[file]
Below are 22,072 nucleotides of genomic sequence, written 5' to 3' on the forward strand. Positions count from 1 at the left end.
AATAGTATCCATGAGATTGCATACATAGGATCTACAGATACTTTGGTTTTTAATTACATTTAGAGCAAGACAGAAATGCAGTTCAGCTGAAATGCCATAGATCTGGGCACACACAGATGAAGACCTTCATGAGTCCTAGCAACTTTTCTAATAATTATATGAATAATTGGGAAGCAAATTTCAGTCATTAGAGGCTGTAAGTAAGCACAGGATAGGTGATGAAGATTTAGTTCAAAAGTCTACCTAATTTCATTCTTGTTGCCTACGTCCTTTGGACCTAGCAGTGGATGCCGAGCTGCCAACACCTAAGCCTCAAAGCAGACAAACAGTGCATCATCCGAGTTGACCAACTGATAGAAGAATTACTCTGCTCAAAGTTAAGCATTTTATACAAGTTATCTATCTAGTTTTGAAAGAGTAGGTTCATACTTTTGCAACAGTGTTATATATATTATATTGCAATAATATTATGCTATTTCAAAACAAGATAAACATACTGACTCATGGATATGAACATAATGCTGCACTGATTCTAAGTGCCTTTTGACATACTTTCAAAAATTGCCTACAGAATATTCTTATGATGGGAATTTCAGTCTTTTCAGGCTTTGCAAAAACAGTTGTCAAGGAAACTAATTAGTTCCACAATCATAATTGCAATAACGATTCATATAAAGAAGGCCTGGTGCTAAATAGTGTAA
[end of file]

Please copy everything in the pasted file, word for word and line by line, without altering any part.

Below are 22,072 nucleotides of genomic sequence, written 5' to 3' on the forward strand. Positions count from 1 at the left end.
AATAGTATCCATGAGATTGCATACATAGGATCTACAGATACTTTGGTTTTTAATTACATTTAGAGCAAGACAGAAATGCAGTTCAGCTGAAATGCCATAGATCTGGGCACACACAGATGAAGACCTTCATGAGTCCTAGCAACTTTTCTAATAATTATATGAATAATTGGGAAGCAAATTTCAGTCATTAGAGGCTGTAAGTAAGCACAGGATAGGTGATGAAGATTTAGTTCAAAAGTCTACCTAATTTCATTCTTGTTGCCTACGTCCTTTGGACCTAGCAGTGGATGCCGAGCTGCCAACACCTAAGCCTCAAAGCAGACAAACAGTGCATCATCCGAGTTGACCAACTGATAGAAGAATTACTCTGCTCAAAGTTAAGCATTTTATACAAGTTATCTATCTAGTTTTGAAAGAGTAGGTTCATACTTTTGCAACAGTGTTATATATATTATATTGCAATAATATTATGCTATTTCAAAACAAGATAAACATACTGACTCATGGATATGAACATAATGCTGCACTGATTCTAAGTGCCTTTTGACATACTTTCAAAAATTGCCTACAGAATATTCTTATGATGGGAATTTCAGTCTTTTCAGGCTTTGCAAAAACAGTTGTCAAGGAAACTAATTAGTTCCACAATCATAATTGCAATAACGATTCATATAAAGAAGGCCTGGTGCTAAATAGTGTAA